I was part of a small wave of silicon-brained cool kids that was destined to become a tsunami. My generation was going to make the world a better place and in record time. We had ideas of perfect information, total transparency, evidence-based-government and university for all. We were the builders of Utopia and the founders of global prosperity…

I hadn’t then realised the destiny for which I was headed. It was nothing more than fun. Fun to spend 10p on a video game and bash the console into submission. Fun to program pretty patterns on a screen and load games from a floppy disk, and fun to be part of the BBC’s Micro Live phenomenon, when the broadcaster sponsored its own computer as part of its remit to educate the masses.

And it remained fun until it became a trap, when computers ceased to be the promise of progress and instead became the terrorists of truth. Somewhere along the way, I turned from God of Silicon to an anorak-wearing dweeb, and from dweeb to a lonely fifty-five-year-old bastard. One at the end of his career, hopelessly out of touch, and unable to operate his own phone.

WTF happened?

What becomes of someone who saw himself as one of those who’d bring in a technological utopia and finds themselves trying to survive in the era of smart phone-ubiquity and social media dumpster fire? Well, judging by our protagonist, Jack Cooper—you get (at best) a curmudgeon who feels alienated in the industry he helped establish, estranged from your family, and hoping to remain relevant and productive (and employed!) long enough to retire.

We meet Jack on his first day at a new employer—a personal finance app corporation. He’s had a number of first days at various corporations lately, and his daughter is concerned that if he’s not careful this could be the last one. Despite his wide-ranging experience lately, he’s still in for a giant dose of culture shock and unclear expectations when he gets to work. Even after a period of acclimation, he’s still feeling like a fish out of water amidst these young people more focused on the internal chat program, employee fulfillment/empowerment, and lack of accountability than they are on actually producing something useful and on-time.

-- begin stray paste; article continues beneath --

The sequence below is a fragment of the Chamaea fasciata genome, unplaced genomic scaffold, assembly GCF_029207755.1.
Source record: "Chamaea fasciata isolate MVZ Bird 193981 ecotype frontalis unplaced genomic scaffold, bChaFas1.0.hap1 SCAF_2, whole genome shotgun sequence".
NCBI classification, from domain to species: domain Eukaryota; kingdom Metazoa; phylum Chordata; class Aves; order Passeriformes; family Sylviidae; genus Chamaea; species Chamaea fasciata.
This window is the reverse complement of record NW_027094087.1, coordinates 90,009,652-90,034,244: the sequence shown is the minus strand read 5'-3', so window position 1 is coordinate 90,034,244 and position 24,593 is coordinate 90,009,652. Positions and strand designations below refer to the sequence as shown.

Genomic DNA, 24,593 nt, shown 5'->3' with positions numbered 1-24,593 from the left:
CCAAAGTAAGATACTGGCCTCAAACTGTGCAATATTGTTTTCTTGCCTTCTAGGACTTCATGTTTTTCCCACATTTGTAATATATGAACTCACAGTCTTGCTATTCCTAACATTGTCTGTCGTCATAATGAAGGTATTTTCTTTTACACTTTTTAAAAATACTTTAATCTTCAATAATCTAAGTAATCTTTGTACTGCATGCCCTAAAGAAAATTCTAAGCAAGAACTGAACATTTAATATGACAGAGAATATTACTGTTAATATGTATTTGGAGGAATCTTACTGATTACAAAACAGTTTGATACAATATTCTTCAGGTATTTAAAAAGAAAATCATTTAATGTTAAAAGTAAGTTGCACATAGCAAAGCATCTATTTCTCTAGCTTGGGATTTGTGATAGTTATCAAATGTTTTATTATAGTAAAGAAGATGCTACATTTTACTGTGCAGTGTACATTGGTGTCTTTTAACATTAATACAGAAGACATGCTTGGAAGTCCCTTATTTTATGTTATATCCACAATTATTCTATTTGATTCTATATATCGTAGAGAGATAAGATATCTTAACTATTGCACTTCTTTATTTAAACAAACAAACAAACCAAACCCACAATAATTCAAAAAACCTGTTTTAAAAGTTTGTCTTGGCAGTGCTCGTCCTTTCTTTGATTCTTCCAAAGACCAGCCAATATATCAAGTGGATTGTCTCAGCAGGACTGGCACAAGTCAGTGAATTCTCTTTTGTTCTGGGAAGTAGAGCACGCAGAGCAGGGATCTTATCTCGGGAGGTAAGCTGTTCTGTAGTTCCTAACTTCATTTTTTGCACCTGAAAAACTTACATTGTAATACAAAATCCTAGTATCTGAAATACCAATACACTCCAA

In other words, things aren’t going well for him. But at least he can go home and drink to excess at the pub across the street, right?

Meanwhile, he and his wife are separated (he’s still paying the mortgage on their home, in addition to the rent on his flat), he’s not speaking to his son (Jack can’t accept his life as a furry), and his relationship with his daughter is on the precipice of disaster. Which makes that drinking to excess a lot more tantalizing.

Then, while in a meeting with his superior about his job performance, he finds himself telling her how attracted to her he is. Jack’s last chance is looking pretty slim indeed.

This is a novel clearly in the vein of Professor Chandra Follows His Bliss/A Man Called Ove, where a grumpy older man clashes with a world that’s changing faster than he’s ready for it. Yes, that’s right, Gen Xers are now old enough to get our own books like this, which is depressing enough to suck the fun out of this book. Typically, these books are written from a Third-Person POV, but XYZ is a First-Person Narrator. This puts the reader firmly in his cantankerous, drunken, obstinate, and angry head. Honestly, it’s a little easier to have any sympathy for these types of characters when you’re not drowning in their anger (or at least steeping in it), but seeing it from the outside.

Still, there is plenty of fun to be had in this book. A lot of it is fun at Jack’s expense—laughter is the best way to react to his cringe-worthy behavior, otherwise, you’d end up being pretty censorious. Although you won’t be able to avoid judging Jack a little bit. There are times (the Prologue is a great example) when Jack’s loathing of the cultural moment (particularly in tech corporations) comes through stronger than the humor and it’s hard to take (and I agree with Jack in almost every bit of his counter-cultural thinking).

But, as with Ove/Chandra and the rest of the type, Jack manages to find a measure of acceptance for those around him, and is even able to do some work on repairing familial relationships (I don’t think it’s a spoiler to say either of those things, that’s sort of how this kind of book works). As this happens, the book is at it’s strongest and easiest to enjoy/relate to. I do wonder if that portion of the novel is a bit rushed—we get plenty of time to watch Jack make a train-wreck of his professional and personal lives (which weren’t in great shape before he makes it worse), it’d be nice if we could see him get his feet back under him a bit more clearly.

On the whole, it’s a fun book—a great combination of humor, heart, and growth. Sure, some of the edges could be a bit smoother, but on the whole, this is an entertaining read. It can be easily read by a wide-range of readers—those of us who played Space Invaders when it was near the cutting-edge of technology, as well as those who can’t get over its primitive design and game-play. It’s charming, it’ll make you smile, it’ll give you a feel or two (to use a phrase Jack would hate). Recommended.

3 Stars

My thanks to Love Books Group for the invitation to participate in this tour and the materials (including the book) they provided.

Love Books Group